What is a 529 plan? Myths vs facts

How 529s impact financial aid, scholarships and more.

You love your kids beyond words. It's why you naturally seek out the best for them. But it's hard sifting through all the parenting advice you hear. How can you separate the facts from the myths? That depends. Are we talking kid-friendly vacation suggestions from your best friend? Probably trustworthy. How your mom got you to eat your veggies? That's a definite. Important college savings questions like "What are 529 plans and how do they work?" Well…

What is a 529 plan?

As it turns out, 75% of parents are also a little in the dark on 529s.1 Why? Because you usually only hear about these types of things from a financial advisor. Unfortunately, the average American might not have one of those, so let's clear up the rumors. A 529 plan is an investing tool that makes it easier to pay for college. It helps you save money in the bank now while still providing for your child's future.

They're officially called "qualified tuition programs" (QTP) but are nicknamed for (and authorized by) Section 529 of the Internal Revenue Code.2 Feel free to call them whatever you like as long as they save you some money!

How do 529 plans work?

You can learn more about how 529 plans work here, but what you need to know in order to bust some myths is simple. There are 2 different types to choose from: 529 prepaid tuition plans and 529 college savings plans.

  • What is a 529 plan for prepaid tuition? These plans are offered by states and private colleges. They let parents lock in current tuition rates at participating universities and slowly pay them off. This helps you save money since you're protected from the type of 207% increase seen in college fees and tuition from 1996 to 2016.3

  • What is a 529 plan for college savings? These investment plans are offered by states. They let you choose from several mutual fund options to put cash into, including stocks and bonds. You can save big because any earnings you make aren't subject to federal tax—as long as you use the money on college costs. Many states also waive state taxes, and some even offer write-offs for the money you put in, which equals more savings.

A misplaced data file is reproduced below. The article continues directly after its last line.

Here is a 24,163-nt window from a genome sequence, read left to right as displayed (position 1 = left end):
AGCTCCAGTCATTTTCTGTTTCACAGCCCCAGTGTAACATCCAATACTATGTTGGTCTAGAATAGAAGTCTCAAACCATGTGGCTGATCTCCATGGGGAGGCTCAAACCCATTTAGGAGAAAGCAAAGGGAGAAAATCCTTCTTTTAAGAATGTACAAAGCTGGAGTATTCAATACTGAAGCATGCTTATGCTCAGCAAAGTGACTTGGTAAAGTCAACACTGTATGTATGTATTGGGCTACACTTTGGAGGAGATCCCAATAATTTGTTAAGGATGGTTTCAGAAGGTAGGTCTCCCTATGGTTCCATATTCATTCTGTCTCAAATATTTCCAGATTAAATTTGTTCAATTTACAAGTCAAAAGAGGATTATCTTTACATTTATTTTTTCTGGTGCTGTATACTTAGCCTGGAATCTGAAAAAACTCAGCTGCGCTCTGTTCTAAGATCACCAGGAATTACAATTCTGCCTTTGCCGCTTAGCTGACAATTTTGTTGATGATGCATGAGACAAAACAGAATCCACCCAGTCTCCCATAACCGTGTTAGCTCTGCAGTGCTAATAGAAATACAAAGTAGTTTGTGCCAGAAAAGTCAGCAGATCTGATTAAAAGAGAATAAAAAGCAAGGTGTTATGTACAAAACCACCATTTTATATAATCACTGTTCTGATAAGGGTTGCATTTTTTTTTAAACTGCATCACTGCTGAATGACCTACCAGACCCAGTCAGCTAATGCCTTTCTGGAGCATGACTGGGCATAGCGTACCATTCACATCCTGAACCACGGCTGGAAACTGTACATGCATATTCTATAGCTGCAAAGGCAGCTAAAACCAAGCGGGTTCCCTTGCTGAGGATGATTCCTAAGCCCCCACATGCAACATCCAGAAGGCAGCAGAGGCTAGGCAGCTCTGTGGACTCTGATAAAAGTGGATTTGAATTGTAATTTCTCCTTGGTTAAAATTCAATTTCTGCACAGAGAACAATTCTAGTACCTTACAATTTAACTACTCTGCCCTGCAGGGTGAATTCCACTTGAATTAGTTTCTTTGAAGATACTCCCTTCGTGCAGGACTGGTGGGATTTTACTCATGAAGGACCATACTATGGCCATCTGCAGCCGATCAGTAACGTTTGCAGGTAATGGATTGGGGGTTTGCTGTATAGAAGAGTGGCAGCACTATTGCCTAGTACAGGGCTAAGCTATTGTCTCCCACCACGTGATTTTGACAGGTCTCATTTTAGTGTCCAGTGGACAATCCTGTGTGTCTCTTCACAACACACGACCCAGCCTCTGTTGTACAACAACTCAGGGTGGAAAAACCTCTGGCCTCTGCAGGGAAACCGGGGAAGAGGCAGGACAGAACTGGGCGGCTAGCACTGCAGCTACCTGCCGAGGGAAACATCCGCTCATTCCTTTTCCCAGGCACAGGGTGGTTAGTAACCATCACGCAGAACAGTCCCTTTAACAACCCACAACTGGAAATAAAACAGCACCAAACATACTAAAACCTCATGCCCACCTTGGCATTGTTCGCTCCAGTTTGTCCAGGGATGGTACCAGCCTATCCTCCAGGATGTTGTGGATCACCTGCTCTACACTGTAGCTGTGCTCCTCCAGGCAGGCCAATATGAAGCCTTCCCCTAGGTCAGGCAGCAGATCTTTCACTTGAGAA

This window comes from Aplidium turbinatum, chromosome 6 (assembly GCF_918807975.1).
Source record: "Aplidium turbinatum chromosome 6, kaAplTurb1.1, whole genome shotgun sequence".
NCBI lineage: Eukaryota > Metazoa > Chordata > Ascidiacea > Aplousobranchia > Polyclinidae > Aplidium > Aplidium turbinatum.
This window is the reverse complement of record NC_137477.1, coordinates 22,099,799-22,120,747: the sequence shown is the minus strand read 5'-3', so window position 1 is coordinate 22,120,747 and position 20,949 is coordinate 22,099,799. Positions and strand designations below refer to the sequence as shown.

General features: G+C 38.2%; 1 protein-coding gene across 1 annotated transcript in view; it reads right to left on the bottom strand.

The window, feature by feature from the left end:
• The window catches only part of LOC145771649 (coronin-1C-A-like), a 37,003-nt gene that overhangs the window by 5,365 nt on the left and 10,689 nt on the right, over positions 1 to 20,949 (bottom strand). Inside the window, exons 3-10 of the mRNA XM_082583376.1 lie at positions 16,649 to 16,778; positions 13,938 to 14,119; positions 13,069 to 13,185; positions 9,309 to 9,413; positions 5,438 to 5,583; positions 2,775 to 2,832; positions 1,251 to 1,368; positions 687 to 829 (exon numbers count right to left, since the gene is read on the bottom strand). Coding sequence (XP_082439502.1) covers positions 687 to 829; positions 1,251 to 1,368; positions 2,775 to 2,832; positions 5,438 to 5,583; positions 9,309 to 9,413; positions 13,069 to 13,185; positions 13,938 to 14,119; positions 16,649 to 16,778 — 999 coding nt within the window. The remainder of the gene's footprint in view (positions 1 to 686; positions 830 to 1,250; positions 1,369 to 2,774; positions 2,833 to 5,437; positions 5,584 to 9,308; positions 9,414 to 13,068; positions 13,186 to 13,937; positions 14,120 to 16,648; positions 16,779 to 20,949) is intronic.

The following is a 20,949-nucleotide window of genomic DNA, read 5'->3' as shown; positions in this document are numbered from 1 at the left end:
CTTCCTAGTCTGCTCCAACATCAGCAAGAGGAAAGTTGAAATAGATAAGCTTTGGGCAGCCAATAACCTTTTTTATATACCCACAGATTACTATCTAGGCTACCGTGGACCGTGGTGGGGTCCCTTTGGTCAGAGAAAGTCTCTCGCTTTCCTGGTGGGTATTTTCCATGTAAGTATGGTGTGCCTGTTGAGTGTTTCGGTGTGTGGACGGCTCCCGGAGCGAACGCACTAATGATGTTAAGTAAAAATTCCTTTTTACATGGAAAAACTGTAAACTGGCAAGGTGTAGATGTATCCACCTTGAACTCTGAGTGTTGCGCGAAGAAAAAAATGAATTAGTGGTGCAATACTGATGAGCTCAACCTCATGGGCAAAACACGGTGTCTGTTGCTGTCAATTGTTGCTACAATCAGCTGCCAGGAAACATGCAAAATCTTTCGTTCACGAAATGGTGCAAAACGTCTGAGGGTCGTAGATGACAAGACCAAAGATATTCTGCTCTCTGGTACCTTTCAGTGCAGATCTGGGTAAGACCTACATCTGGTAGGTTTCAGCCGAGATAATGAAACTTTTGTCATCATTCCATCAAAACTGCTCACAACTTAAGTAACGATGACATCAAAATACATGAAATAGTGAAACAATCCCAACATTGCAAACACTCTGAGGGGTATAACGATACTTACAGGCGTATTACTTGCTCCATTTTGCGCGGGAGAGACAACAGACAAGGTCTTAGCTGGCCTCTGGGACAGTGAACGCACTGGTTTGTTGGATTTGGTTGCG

But right about there is where the clarity stops and some of the confusion begins. So, how do 529 plans really work? Time to bust some myths.

Myth #1: Having a 529 plan cuts your financial aid so it's actually a waste of money.

Fact: Kids generally only lose about 6% of their financial aid due to 529 plans.4

Do 529 plans affect financial aid? Yes. Just like CDs, brokerage accounts and a few other types of financial assets you may have, they do. But it's probably not a deal breaker—especially since the money you save with a 529 can easily outweigh any potential financial aid loss. Remember:

  • Financial aid is based on your assets, or how much money a family has to help pay for college.
  • Almost all college savings impact how much aid your child is eligible for, 529 plans included.
  • FAFSA calculates your assets into an Expected Family Contribution (EFC) number.
  • Typically the higher your assets, the higher your EFC, and the less financial aid your child gets.

The financial aid reduction caused by a 529 plan depends on who holds the actual account. As long as you (the parent) started the account and your child is listed as a beneficiary (not account holder), it's considered a parental or family asset. Without getting into how FAFSA treats assets too much, that works out to a 5.64% hit to financial aid.5

To put that into perspective, if your 529 plan has $10,000 in it, your child would only lose $564. They would still get over 94% of the financial aid they qualify for. Not bad, considering the savings from a 529 plan can easily offset such a minor loss.

For instance, if your plan lets you write off contributions, you could easily cancel out that lost financial aid in the first year alone. Just keep in mind that if your child or another family member is the account holder instead of you, the 529 impact to financial aid could go as high as 20%.4

Myth #2: If a 529 plan isn't used for college, you take a huge loss.

Fact: There are many ways to use your 529 money if things don't go according to plan.6